The wind was forecast to be more generous along the coast of Andalusia this Friday. However, decidedly the wind gods are keen to thwart the forecasts and do things their way and the Extreme Sailing Series fleet ended up once again having to deal with nerve-racking light airs: “The easterly wind, synonymous with a few additional knots, wasn’t far off today. Indeed it even flirted with the race zone but was unable to establish itself there. Evidence of this was that the eleven one-designs had to get used to a swell which generally accompanies the much awaited easterly breeze during races contested outside the port stadium.”
Manhandled throughout the afternoon, the men of Gitana Team weren’t waffling on their return to the dock, as is demonstrated by Hervé Cunningham’s reaction: “It was difficult today aboard Edmond de Rothschild Group. We were pretty much in on the action outside but the minute we came into the port for the stadium races we couldn’t get into our rhythm. We found it hard to pin down what we wanted to do. Either we didn’t manage to position ourselves correctly on the line, or when we were well positioned we didn’t have the right angle to power up. Finally, when we did manage to bring the two parameters together (positioning and course) we ended up getting smothered by the OCS boats (boats which overshoot the start line). To sum it up, nothing really went our way. Some days are like that!”stated the bowman, without abandoning the good humour and positive attitude which characterises him: “Of course you have to draw lessons from a day such as this, as you can see that despite the random conditions, some of our rivals did really well. However, it’s important not to fret and think you need to go all the way back to square one. Today’s results are a reflection of one bad day that’s all!”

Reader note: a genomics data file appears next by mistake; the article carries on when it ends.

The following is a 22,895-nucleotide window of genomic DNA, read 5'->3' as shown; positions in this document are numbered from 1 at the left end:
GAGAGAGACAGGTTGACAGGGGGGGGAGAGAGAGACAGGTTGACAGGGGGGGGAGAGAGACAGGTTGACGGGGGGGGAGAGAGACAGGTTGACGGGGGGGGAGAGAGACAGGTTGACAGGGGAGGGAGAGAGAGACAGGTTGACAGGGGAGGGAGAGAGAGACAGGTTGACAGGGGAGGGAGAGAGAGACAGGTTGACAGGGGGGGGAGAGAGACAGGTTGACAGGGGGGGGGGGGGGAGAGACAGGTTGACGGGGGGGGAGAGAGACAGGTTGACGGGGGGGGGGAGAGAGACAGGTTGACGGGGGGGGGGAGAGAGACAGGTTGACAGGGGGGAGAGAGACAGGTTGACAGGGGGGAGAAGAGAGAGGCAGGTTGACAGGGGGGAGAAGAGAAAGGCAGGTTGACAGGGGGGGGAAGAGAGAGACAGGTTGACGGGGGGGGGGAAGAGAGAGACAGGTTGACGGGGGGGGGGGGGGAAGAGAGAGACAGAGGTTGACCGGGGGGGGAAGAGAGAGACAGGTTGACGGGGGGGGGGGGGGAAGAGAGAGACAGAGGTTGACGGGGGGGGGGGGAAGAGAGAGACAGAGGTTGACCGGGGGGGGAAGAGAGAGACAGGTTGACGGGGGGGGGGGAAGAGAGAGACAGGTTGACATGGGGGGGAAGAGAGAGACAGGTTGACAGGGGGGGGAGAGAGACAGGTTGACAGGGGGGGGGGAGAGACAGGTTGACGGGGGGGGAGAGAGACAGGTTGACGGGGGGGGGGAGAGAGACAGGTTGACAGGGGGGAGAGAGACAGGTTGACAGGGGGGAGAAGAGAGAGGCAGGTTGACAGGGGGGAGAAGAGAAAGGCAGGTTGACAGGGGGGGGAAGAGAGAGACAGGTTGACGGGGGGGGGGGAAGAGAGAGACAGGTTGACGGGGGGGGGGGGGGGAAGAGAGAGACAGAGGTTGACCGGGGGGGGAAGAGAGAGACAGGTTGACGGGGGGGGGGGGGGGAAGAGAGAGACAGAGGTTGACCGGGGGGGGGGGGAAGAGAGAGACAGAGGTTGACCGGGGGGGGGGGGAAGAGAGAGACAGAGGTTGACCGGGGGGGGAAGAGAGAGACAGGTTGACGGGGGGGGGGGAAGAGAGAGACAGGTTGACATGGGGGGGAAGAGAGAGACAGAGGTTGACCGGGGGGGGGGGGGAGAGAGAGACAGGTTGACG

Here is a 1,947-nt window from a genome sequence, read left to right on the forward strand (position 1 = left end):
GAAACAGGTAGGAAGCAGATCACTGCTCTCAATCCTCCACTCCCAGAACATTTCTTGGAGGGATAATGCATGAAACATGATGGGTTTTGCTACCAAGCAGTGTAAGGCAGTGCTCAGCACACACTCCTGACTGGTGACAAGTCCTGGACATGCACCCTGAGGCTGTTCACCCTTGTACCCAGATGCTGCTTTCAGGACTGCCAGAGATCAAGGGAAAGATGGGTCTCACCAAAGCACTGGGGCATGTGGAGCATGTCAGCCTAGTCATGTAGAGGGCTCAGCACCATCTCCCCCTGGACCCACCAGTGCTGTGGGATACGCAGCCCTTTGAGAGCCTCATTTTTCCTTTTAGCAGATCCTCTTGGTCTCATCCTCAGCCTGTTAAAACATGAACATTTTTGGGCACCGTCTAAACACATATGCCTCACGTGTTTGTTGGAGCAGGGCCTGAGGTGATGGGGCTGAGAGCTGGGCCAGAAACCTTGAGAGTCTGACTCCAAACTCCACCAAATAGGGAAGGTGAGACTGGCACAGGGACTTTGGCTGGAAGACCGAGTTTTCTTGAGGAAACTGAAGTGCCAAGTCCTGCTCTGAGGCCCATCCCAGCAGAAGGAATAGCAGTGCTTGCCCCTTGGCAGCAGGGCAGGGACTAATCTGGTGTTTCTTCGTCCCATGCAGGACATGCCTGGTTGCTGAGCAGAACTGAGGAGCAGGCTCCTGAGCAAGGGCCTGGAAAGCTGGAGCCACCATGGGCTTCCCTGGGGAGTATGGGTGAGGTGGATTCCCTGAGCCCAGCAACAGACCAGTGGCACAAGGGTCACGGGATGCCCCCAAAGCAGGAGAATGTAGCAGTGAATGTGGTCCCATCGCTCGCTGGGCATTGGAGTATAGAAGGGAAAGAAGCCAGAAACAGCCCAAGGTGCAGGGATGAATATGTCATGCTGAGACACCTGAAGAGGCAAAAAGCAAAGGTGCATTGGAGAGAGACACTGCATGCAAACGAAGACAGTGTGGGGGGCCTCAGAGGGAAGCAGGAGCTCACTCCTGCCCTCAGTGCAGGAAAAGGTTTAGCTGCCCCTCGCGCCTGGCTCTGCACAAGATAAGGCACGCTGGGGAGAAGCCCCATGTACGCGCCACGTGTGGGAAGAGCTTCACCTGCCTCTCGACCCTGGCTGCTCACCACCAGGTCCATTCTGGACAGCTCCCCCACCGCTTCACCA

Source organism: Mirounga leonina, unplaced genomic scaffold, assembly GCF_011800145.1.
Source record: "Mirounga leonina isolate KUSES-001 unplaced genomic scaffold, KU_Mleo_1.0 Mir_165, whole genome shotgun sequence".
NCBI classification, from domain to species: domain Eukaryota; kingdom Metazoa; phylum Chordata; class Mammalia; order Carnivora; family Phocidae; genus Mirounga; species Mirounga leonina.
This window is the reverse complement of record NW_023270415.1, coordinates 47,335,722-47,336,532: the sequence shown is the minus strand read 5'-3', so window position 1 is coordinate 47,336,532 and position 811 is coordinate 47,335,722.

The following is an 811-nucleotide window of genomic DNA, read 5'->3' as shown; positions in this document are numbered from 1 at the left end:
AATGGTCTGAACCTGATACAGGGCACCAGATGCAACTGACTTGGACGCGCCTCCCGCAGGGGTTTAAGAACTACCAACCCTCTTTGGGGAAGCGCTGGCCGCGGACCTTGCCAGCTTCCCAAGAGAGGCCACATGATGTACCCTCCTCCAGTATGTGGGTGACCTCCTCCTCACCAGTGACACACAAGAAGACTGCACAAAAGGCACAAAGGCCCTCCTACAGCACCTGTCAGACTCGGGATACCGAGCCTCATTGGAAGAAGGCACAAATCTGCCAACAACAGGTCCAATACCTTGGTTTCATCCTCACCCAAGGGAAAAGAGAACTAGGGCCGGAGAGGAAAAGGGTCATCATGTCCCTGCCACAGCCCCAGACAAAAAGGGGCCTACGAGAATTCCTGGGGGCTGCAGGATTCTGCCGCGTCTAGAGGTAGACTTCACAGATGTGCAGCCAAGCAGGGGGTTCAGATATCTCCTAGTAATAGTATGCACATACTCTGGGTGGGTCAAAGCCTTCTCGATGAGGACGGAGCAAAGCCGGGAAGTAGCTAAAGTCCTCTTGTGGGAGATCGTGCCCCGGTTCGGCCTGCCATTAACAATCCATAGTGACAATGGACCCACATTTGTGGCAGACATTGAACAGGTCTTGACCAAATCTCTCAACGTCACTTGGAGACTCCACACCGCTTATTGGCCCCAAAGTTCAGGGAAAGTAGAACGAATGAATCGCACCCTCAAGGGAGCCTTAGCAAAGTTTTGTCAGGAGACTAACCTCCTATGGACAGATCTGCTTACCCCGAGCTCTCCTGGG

Philippe Mourniac, who’s been supporting the crew of Edmond de Rothschild Group as their sports coach since the previous event, also gives us his on-the-spot analysis: “Generally, because of the race zones on offer, we know that the Extreme 40 races can sometimes turn into a raffle. And in the conditions we encountered today, namely a light, very shifty wind, then a swell which picked up due to the arrival of an easterly breeze, it’s even more of a lottery! In sailing, there is always an element of success to take into account and I can objectively say that the team’s quota of success was clearly lacking this Friday” conceded Philippe, before casting his mind to the next few days. “The wheel is spinning and you have to remain confident, analyse what didn’t work and then start out with a clean slate tomorrow. We know that on this circuit, you must never get carried away when you’re on a winning streak, but similarly you mustn’t think that everything is lost either. The important thing to remember is that there are two days of racing to go and that the crew is still in contact with the leaders despite today’s events. Everything will be decided on Sunday and the boys know just how to handle these highs and lows.”
The provisional ranking for the Almeria Grand Prix has seen its fair share of leaderboard changes on this third day. The English team on GAC Pindar, fifth yesterday, have moved up into pole position, whilst the Swiss team on Alinghi have jumped five places to end the day in second position. In the same way, the Omani boat, The Wave Muscat, has also made it into the Top 3. In contrast, the men of Edmond de Rothschild Group have taken a hit after an unsuccessful day, dropping down three places. However, the crew that’s suffered the biggest loss is skippered by Ben Ainslie who, despite leading yesterday, is lying in eighth position this Friday. This position waltz is not surprising though, given the similar level amongst the fleet and the particularly honed line-up after seven confrontations this year so far. In this context, Pierre Pennec and his three crew know that they’re going to have to raise their game and get back into the rhythm which was lacking today.
Rendez-vous tomorrow at 1400 hours for the start of racing, with the hope that the wind gods will finally serve up some fine sailing conditions for the eleven catamarans competing in the Almeria Grand Prix.
Standing for the Almeria Grand Prix at the end of the 3rd day